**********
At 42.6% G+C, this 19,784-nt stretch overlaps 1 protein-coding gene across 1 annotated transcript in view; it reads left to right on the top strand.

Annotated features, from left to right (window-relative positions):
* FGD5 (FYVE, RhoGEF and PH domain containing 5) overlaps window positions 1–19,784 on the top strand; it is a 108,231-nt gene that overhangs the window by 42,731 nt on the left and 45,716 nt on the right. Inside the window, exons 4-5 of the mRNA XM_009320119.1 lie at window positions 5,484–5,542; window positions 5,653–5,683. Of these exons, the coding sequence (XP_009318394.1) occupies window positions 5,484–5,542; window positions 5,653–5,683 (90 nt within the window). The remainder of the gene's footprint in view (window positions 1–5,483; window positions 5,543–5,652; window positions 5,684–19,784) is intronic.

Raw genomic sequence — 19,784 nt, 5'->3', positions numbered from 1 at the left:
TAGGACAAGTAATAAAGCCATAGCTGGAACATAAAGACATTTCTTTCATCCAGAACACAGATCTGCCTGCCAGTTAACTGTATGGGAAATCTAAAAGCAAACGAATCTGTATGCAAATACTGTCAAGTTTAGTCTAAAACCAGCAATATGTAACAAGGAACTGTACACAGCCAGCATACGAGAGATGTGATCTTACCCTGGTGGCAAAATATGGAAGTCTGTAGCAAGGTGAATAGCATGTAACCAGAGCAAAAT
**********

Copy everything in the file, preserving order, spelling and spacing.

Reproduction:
At 42.6% G+C, this 19,784-nt stretch overlaps 1 protein-coding gene across 1 annotated transcript in view; it reads left to right on the top strand.

Annotated features, from left to right (window-relative positions):
* FGD5 (FYVE, RhoGEF and PH domain containing 5) overlaps window positions 1–19,784 on the top strand; it is a 108,231-nt gene that overhangs the window by 42,731 nt on the left and 45,716 nt on the right. Inside the window, exons 4-5 of the mRNA XM_009320119.1 lie at window positions 5,484–5,542; window positions 5,653–5,683. Of these exons, the coding sequence (XP_009318394.1) occupies window positions 5,484–5,542; window positions 5,653–5,683 (90 nt within the window). The remainder of the gene's footprint in view (window positions 1–5,483; window positions 5,543–5,652; window positions 5,684–19,784) is intronic.

Raw genomic sequence — 19,784 nt, 5'->3', positions numbered from 1 at the left:
TAGGACAAGTAATAAAGCCATAGCTGGAACATAAAGACATTTCTTTCATCCAGAACACAGATCTGCCTGCCAGTTAACTGTATGGGAAATCTAAAAGCAAACGAATCTGTATGCAAATACTGTCAAGTTTAGTCTAAAACCAGCAATATGTAACAAGGAACTGTACACAGCCAGCATACGAGAGATGTGATCTTACCCTGGTGGCAAAATATGGAAGTCTGTAGCAAGGTGAATAGCATGTAACCAGAGCAAAAT